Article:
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NASA’s first sample return mission to an asteroid launches Thursday at 7:05 p.m. EDT (2305 UTC). Links here to follow the mission online.
Terzan 5 looks like an ordinary globular cluster, but has stars of hugely different ages. Some of its stars are similar to the Milky Way’s most ancient stars.
Asteroid 2016 RB1 will pass safely – at about the distance of our geosynchronous satellites – on September 7, 2016.
Brown dwarfs are like stars, but too small to ignite fusion in their cores and so shine as stars do. If you saw one, it wouldn’t be brown. It’d be magenta.
Plus more cool stuff from the Juno spacecraft’s August 27 closest-yet flyby of Jupiter.
The Dawn spacecraft is still orbiting Ceres. It went into an extended mission mode on July 1. Some mission highlights and current thinking, here.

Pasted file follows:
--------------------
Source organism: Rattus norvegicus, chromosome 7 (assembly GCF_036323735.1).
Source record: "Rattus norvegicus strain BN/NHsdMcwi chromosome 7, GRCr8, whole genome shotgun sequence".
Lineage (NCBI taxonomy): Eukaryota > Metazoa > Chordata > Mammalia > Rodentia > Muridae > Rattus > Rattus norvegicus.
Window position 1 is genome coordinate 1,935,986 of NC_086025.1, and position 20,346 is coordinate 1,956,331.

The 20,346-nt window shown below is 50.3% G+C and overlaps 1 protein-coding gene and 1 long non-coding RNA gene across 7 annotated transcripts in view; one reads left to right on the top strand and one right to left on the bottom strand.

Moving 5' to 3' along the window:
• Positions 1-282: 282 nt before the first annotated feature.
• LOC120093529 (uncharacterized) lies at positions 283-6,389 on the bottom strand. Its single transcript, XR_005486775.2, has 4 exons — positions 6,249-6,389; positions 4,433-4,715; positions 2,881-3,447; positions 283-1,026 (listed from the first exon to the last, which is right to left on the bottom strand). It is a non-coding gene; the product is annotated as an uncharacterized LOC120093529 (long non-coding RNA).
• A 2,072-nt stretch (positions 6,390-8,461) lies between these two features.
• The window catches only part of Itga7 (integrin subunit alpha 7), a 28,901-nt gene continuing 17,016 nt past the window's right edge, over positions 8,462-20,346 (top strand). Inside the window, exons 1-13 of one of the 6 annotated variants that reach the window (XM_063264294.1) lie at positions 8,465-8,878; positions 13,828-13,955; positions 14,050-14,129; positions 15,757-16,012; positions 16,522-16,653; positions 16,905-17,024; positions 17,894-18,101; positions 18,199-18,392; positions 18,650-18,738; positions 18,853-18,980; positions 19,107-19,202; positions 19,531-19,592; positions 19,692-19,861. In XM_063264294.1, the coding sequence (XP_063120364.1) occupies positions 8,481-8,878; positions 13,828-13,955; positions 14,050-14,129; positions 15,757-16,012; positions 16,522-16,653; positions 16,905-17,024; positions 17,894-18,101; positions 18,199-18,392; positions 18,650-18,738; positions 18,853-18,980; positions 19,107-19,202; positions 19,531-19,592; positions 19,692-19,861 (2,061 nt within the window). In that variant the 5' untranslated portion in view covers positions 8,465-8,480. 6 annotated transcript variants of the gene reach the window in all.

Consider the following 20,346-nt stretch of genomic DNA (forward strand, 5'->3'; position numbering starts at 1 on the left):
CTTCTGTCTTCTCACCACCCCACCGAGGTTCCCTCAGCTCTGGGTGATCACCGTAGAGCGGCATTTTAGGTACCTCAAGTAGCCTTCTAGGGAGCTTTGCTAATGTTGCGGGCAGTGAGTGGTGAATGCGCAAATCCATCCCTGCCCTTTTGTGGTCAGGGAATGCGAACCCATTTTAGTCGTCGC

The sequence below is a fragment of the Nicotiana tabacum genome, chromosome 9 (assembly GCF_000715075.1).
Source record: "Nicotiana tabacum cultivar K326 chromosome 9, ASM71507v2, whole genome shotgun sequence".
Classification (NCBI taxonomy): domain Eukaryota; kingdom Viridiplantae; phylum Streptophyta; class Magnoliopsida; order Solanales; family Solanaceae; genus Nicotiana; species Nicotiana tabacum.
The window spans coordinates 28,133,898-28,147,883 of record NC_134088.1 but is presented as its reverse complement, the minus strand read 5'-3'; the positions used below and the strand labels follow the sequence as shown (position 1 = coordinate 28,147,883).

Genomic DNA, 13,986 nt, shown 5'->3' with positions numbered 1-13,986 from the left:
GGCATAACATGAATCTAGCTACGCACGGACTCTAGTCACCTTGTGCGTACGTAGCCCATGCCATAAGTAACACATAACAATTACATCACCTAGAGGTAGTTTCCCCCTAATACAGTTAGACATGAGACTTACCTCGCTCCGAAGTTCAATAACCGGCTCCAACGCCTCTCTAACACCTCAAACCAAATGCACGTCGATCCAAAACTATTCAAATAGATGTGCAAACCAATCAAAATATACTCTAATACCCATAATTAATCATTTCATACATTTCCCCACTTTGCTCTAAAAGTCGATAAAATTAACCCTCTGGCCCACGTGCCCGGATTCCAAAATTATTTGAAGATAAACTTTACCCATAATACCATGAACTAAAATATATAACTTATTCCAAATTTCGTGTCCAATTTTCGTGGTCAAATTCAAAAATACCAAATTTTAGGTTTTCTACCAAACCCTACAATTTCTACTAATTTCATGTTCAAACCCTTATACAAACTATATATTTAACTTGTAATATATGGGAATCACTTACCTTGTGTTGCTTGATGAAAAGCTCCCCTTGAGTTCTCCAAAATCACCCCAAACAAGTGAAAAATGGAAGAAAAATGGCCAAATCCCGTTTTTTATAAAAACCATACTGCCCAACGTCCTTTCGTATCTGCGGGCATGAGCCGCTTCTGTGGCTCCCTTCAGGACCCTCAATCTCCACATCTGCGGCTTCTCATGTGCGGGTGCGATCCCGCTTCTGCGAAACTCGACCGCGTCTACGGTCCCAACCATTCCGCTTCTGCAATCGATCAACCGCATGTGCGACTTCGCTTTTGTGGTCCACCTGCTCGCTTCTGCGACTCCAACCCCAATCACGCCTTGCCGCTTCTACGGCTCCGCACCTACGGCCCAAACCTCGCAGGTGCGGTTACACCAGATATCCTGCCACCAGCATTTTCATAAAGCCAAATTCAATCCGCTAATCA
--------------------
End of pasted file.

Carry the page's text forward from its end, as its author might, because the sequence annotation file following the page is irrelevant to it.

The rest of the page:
Cool video! On September 1, the Earth-orbiting Solar Dynamics Observatory caught both Earth and the moon crossing in front of the sun.
With only a month left of the Rosetta mission, the Philae comet lander has been found wedged into a dark crack on Comet 67P/Churyumov–Gerasimenko.
As the first human ancestors walked the Earth, our galaxy’s central black hole might have been in the process of blasting away most of the galaxy’s normal matter.
No injuries in Thursday’s explosion on a SpaceX launch pad at Cape Canaveral. But Facebook’s planned satellite is no more.
Moon and Mercury shortly before sunrise
Meteor over Hidden Lake, Montana